The Statistics Canada Report states that Canada’s overall unemployment rate in September 2023 stood at 5.5%.
The unemployment rate is a measure of the percentage of the labor force that’s currently unemployed and actively seeking employment. A rate of 5.5% means that, on average, 5.5 out of every 100 people in the labor force are currently looking for work.
But the unemployment rate increased in the three biggest provinces: Ontario, Quebec, and British Columbia, which together make up more than 75% of the country’s population.
Unemployment by Province:
Unemployment Rate by Province in September 2023
- Newfoundland and Labrador had the highest unemployment rate at 9.7%.
- British Columbia and Quebec saw small increases in their unemployment rates, with 0.2% and 0.1% respectively.
- Ontario, with its largest population, had a 6% unemployment rate, up by 0.1% from August.
Unemployment Challenges for Specific Communities
Beyond the provincial statistics, it’s crucial to understand the challenges faced by specific communities within Canada.
South Asian Canadians (25-54 age group):
In September 2023, the unemployment rate for South Asian Canadians in the core age group was 6.4%, up from 6.2% in September 2022.
South Asian women’s unemployment rate rose by 2.1 percentage points to 8.2% during the same period, contributing significantly to the overall increase.
Black Canadians (25-54 age group):
Black Canadians in the same age group had an unemployment rate of 7.9% in September 2023, which was 1.1% points higher than the previous year.
Most of this increase was attributed to a 2.5 percentage point rise in unemployment among Black women, reaching 9.4% in the 12 months leading up to September.
- Specific communities, including South Asian and Black Canadians, experienced challenges with higher unemployment rates.
- South Asian women and Black women faced significant increases in unemployment.
A Closer Look at Overall Employment Growth
In September 2023, employment in Canada saw positive growth after an increase of 40,000 jobs (0.2%) in August. Here are some vital statistics to consider:
- The total number of jobs increased by 64,000, a 0.3% upswing, providing an encouraging sign of economic recovery.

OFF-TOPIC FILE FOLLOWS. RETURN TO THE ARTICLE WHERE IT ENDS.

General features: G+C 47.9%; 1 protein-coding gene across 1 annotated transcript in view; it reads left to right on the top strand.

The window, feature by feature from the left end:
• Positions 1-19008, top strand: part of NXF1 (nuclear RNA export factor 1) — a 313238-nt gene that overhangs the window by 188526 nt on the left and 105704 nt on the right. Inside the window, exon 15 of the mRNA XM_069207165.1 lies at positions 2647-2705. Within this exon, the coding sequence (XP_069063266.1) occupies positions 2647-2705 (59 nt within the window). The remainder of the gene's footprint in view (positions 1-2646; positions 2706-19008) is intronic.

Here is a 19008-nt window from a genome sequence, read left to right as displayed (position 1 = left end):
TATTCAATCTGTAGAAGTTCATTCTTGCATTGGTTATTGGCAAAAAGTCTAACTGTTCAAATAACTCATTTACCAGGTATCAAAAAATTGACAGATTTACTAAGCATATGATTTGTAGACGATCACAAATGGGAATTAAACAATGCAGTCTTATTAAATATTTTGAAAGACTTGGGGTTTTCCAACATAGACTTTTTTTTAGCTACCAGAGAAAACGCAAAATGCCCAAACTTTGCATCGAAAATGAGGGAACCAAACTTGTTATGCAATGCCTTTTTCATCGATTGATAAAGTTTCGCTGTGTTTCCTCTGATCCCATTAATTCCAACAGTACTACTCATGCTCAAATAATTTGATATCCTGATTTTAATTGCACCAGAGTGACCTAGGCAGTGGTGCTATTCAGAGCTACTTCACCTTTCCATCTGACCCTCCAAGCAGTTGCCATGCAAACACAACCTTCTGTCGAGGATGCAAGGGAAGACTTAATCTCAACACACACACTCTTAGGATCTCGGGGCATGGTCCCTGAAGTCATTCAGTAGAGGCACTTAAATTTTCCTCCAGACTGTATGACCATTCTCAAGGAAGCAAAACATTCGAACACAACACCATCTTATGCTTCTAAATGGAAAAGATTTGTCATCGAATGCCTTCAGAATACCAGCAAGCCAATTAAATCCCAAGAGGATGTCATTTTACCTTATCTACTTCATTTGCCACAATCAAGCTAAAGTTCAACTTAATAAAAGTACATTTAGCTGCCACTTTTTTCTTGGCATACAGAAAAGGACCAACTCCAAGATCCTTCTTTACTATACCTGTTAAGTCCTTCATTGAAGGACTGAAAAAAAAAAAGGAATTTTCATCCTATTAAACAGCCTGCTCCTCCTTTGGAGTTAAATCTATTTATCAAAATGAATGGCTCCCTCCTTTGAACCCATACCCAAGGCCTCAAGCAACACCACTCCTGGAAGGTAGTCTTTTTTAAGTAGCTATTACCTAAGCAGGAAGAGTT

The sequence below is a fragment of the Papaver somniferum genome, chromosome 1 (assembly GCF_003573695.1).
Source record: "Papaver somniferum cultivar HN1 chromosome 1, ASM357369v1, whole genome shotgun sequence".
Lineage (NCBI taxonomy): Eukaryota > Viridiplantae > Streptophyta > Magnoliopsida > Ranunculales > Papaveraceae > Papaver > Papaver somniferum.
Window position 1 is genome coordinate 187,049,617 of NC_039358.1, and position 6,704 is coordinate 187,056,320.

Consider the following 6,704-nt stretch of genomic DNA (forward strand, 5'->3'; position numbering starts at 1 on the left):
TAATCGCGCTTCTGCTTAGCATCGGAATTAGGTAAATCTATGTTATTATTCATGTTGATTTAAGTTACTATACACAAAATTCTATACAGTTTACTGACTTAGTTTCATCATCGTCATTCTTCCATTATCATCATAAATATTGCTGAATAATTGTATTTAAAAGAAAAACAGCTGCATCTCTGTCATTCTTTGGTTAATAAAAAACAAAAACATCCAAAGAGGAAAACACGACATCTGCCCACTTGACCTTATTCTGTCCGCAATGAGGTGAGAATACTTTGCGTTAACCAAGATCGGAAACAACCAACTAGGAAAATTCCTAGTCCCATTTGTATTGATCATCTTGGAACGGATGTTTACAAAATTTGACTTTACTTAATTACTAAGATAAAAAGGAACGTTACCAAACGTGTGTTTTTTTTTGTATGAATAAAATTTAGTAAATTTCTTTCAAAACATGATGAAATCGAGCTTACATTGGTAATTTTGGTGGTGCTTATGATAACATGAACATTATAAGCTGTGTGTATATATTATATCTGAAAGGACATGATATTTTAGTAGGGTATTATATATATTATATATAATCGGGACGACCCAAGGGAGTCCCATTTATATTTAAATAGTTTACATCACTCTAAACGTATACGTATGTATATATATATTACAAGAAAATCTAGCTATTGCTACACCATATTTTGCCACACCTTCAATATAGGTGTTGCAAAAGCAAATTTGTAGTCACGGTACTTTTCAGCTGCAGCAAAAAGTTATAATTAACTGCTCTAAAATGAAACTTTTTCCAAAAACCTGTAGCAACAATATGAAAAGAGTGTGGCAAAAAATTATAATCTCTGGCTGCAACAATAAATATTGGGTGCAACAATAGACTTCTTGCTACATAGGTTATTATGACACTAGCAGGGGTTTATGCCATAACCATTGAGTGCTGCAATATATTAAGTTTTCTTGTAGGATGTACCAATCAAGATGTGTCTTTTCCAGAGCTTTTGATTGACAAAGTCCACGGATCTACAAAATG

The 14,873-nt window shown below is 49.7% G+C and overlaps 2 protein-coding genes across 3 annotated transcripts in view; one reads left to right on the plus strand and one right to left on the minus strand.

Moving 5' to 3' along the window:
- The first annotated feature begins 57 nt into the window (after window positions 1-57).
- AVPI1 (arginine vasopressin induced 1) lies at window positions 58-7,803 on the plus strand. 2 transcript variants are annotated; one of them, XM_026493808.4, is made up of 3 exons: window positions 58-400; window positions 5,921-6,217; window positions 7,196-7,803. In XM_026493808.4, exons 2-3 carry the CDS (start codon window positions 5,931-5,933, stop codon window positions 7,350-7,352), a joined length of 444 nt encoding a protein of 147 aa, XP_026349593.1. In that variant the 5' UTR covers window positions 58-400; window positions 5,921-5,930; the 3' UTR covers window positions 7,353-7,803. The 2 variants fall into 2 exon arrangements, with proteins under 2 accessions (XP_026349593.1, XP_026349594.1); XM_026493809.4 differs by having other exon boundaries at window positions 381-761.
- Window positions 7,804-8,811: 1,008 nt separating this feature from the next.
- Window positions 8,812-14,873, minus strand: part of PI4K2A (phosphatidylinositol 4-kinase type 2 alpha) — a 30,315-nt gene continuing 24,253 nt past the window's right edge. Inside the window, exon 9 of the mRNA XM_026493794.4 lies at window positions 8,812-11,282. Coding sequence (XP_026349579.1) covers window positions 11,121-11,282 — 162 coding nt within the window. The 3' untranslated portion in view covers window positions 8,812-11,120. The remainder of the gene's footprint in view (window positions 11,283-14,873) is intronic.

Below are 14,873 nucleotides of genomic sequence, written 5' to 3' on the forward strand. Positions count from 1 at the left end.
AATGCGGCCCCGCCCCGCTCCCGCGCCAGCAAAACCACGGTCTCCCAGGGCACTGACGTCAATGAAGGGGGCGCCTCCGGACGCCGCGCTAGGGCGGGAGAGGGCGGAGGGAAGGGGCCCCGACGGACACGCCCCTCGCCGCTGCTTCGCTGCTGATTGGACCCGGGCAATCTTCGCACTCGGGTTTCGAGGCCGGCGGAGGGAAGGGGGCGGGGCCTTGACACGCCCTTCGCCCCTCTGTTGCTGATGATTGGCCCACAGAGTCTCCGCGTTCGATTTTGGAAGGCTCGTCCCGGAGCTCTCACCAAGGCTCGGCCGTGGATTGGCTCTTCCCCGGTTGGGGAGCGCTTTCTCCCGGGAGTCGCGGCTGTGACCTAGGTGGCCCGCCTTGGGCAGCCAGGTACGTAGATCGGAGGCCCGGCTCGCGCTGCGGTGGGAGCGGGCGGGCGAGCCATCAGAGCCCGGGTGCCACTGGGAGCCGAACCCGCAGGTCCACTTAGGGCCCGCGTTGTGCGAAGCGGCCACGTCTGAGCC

- The employment rate, which measures the percentage of individuals aged 15 and older who are employed, increased by 0.1 percentage point to reach 62.0%, counteracting the slight dip in the previous month.
Impact of Immigration
Strategic Immigration Policies
The Immigration Refugees and Citizenship Canada (IRCC) introduced category-based selection draws to the Express Entry system. These draws prioritize candidates with professional experience in sectors with high demand.
The shift toward focusing on professional qualifications over the Comprehensive Ranking System (CRS) score is seen as a game-changer. It allows skilled professionals to immigrate to Canada more efficiently, matching their expertise with the labor market’s needs.
We’ll examine which industries saw employment gains and which ones faced setbacks in September 2023.
Employment Changes in Key Industries
|Industry||Employment Change (September 2023)|
|Educational Services||+66,000 positions|
|Transportation & Warehousing||+19,000 positions|
|Finance, Construction, Information||Experienced contractions in employment|
- The education sector added a substantial 66,000 jobs in September, which compensated for the 44,000-job dip in August. This industry is making strides in employment opportunities.
- The transportation and warehousing sector also saw positive growth, with an increase of 19,000 positions in September. These gains have been consistent, with a total growth of 82,000 positions since January.
- On the flip side, the finance, construction, and information sectors experienced contractions in employment. Finance and insurance lost 20,000 positions, construction saw a decline of 18,000 jobs, and information, culture, and recreation sectors lost 12,000 positions.
While Canada’s overall unemployment rate remained steady at 5.5%, some provinces experienced fluctuations, with Ontario, Quebec, and British Columbia seeing minor increases.
Additionally, specific communities faced challenges, particularly South Asian and Black Canadians in the core age group. Despite these challenges, the overall employment rate saw a slight increase, indicating a resilient job market in the face of these fluctuations.